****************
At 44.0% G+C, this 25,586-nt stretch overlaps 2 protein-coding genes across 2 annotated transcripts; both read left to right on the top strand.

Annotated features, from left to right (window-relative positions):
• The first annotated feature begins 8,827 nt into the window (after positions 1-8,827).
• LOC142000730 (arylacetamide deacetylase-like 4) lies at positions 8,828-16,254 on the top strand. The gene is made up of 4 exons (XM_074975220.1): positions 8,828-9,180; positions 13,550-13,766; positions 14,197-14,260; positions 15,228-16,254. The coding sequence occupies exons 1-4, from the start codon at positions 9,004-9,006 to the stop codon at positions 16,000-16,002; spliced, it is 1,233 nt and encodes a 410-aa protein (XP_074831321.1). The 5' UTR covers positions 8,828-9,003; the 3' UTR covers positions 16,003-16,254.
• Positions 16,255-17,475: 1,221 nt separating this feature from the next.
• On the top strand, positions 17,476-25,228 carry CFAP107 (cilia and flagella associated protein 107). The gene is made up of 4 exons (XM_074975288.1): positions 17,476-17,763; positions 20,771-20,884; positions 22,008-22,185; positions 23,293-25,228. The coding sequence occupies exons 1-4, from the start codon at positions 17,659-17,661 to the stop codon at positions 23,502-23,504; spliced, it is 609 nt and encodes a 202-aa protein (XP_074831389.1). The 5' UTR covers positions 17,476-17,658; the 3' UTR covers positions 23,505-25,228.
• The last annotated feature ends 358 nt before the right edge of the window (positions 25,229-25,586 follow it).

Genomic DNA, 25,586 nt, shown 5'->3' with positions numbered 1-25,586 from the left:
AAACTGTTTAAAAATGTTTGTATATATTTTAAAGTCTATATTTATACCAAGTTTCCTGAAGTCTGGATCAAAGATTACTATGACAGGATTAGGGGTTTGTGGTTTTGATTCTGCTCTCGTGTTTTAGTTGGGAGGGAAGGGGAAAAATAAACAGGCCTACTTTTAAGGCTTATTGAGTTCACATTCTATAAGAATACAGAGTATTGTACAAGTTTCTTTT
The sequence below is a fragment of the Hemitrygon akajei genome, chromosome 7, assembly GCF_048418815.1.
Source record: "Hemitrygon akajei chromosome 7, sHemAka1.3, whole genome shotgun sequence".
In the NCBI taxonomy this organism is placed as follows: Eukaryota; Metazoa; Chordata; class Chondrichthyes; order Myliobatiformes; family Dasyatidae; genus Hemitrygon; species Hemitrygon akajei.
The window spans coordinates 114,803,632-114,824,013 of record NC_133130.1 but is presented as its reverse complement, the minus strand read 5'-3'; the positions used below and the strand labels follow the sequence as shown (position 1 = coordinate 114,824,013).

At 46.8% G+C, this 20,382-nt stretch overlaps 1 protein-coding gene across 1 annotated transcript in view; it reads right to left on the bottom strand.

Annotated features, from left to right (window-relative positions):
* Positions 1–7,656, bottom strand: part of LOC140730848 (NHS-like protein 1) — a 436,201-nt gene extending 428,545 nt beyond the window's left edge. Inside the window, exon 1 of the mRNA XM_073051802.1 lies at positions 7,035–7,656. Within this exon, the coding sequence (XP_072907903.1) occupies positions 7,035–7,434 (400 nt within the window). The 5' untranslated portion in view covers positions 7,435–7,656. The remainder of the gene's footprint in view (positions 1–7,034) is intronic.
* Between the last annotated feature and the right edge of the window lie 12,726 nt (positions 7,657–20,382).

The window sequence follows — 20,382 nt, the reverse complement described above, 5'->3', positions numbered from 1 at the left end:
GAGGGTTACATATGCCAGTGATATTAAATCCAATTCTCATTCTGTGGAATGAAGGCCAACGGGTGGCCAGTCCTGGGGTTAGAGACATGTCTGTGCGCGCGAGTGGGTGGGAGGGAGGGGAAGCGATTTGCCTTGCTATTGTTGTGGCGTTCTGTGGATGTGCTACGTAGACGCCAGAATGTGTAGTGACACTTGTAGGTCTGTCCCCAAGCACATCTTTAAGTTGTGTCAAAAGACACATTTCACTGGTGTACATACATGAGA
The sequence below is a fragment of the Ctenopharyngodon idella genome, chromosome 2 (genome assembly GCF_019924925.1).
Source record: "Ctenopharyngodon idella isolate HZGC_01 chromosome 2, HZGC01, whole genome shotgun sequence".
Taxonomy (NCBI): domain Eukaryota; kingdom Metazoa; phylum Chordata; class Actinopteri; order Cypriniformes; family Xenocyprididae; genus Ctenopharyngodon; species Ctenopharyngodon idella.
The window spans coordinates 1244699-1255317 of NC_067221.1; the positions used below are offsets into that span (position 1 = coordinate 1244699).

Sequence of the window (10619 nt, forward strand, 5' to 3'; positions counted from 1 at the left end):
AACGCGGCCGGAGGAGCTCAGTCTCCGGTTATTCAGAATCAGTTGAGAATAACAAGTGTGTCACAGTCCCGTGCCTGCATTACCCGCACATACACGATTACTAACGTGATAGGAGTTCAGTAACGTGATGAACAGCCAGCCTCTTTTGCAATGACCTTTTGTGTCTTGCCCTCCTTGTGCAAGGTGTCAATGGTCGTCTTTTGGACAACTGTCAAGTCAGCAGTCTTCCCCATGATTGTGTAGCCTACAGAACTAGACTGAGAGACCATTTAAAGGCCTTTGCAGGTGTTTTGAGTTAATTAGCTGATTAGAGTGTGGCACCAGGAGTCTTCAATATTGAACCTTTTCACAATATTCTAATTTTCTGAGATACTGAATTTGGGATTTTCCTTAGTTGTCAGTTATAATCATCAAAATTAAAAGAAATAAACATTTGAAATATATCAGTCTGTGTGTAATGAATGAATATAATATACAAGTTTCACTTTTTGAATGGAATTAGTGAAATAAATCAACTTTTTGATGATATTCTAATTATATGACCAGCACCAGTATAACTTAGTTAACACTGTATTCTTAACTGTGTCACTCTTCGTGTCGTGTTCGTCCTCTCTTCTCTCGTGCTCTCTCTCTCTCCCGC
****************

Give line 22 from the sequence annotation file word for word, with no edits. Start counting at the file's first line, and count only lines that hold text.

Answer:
Taxonomy (NCBI): domain Eukaryota; kingdom Metazoa; phylum Chordata; class Actinopteri; order Cypriniformes; family Xenocyprididae; genus Ctenopharyngodon; species Ctenopharyngodon idella.